One common misconception that I encounter about intergroup dialogue is that it’s not happening unless we all agree.
I once worked with a person who, in my interpretation seemed to be very concerned with outward appearances. Although we both identified as Black men, this person was very much a believer in the politics of respectability. I disagree with that belief system, and feel that the keys to success should not be rooted in anti-blackness. Respectability to me, is very much rooted in ideology that blames marginalized people for their oppression.
“A tape-up and a nice tie won’t keep the bullets away from our black bodies. Pulling our pants up and aligning our values to the military sounds ridiculous on its face as well. Changing our aliases to more Euro-centric names might lead to more jobs, but won’t help us keep our jobs longer than our white counterparts, much less give us that elusive promotion. Staying up past our bedtimes won’t make us more resilient; if anything, lack of sleep would add more stressors to a community already suffering from a myriad of diseases and preventable conditions. Speaking in the King’s English won’t pause the school-to-prison pipeline and the lack of wraparound supports our schools need to survive the trauma associated with their lives.”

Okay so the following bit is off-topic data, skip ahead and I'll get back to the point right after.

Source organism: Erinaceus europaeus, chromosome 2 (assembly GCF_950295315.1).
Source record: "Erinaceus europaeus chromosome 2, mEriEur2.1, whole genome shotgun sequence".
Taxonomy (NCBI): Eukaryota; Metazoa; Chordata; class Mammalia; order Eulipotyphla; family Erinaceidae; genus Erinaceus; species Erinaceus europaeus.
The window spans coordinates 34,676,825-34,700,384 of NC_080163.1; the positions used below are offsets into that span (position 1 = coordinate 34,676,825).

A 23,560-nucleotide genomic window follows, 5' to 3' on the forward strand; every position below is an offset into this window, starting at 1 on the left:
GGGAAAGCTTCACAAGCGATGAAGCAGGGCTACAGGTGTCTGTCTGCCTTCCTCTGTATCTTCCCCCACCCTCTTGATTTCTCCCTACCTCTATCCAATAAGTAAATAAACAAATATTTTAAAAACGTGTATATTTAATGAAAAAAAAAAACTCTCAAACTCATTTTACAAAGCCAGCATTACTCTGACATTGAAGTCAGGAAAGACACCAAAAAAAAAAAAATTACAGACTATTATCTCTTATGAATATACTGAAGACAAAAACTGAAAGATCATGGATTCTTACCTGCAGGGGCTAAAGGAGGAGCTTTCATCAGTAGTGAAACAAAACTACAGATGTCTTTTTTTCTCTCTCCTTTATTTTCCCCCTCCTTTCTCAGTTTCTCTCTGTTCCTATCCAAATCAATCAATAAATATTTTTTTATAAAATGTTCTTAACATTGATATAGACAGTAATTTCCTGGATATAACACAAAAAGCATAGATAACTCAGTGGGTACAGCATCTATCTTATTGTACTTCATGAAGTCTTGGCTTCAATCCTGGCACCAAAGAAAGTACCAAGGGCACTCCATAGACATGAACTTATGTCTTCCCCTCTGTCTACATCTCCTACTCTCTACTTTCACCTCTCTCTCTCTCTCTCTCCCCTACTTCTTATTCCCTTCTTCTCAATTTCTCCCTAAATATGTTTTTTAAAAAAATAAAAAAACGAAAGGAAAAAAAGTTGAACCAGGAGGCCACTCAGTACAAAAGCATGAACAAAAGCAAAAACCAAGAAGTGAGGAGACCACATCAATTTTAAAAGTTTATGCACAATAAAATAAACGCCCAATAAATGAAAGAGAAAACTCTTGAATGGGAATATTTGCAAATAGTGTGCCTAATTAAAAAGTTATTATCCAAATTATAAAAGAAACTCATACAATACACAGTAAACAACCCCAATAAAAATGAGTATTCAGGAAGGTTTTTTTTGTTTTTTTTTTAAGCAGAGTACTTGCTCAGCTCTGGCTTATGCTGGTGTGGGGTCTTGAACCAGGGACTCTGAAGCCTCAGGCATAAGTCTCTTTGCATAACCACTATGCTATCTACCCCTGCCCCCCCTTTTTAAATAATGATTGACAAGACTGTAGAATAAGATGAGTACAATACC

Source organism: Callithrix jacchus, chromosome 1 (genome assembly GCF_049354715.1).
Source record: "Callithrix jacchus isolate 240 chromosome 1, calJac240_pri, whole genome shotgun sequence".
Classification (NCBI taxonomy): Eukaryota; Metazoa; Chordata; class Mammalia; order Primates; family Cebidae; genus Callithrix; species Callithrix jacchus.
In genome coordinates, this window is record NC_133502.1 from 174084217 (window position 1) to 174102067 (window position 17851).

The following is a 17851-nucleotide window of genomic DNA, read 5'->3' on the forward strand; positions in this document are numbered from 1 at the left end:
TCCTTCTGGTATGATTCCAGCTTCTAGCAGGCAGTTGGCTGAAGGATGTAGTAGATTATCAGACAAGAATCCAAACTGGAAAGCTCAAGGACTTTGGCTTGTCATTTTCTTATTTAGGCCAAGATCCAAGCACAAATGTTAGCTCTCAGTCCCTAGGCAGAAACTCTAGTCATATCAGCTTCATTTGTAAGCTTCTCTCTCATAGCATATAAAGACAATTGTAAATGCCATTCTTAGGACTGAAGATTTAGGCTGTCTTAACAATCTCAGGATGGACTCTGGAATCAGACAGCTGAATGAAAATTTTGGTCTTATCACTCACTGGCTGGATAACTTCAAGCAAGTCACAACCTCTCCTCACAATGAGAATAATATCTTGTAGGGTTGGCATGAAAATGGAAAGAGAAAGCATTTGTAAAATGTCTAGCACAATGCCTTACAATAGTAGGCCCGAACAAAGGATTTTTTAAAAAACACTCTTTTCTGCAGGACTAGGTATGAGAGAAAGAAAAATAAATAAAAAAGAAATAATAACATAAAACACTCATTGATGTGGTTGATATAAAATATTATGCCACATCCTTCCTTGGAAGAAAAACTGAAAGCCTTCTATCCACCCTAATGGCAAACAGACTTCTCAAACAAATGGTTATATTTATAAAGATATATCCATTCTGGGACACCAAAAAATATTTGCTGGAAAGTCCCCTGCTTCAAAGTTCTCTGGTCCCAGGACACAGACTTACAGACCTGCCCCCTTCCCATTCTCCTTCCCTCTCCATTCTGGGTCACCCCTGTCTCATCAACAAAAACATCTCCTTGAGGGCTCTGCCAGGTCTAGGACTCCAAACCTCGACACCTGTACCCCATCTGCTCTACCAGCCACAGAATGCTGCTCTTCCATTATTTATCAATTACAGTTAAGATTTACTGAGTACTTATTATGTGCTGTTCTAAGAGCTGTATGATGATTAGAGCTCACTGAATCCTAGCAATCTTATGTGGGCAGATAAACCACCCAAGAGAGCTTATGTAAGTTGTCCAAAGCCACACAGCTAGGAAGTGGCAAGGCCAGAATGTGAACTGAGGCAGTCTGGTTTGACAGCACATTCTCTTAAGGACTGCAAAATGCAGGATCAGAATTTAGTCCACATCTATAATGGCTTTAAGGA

The disagreement created points of conflict within our shared work. One day we went to lunch, and began to talk to each other about why we started in the first place. Being intentional about listening to understand instead of listening to respond and critique created space for us to understand each other differently.
After taking some time to listen intently, I was reminded that, although we worked together with a shared goal in mind, what that looked like in practice was very different for each of us. After listening intently, I was able to receive the gift of context.
Although we still disagreed with one another, gaining this important context chipped away at the wall of distance and misunderstanding between us. Being able to talk about the reasons why we thought the way we did, and where we originally learned the belief systems we subscribe to lessened the distance and increased understanding.
While I still disagree, the additional context I gained allowed me to approach my work and communication with them with a more compassionate frame of mind than I might have had I gone with my unexamined triggered reaction.
One of the valuable gifts that dialogue can provide is context; the kind of context that can help us to question our perceptions, and to learn that others thinking can inform our own. We don’t all have to agree on opinions or ideology in order for dialogue to take place. What we do need to agree on however, is a commitment to learn from each other and communicate in caring ways.
From Aspiring Humanitarian, Relando Thompkins-Jones, MSW, LLMSW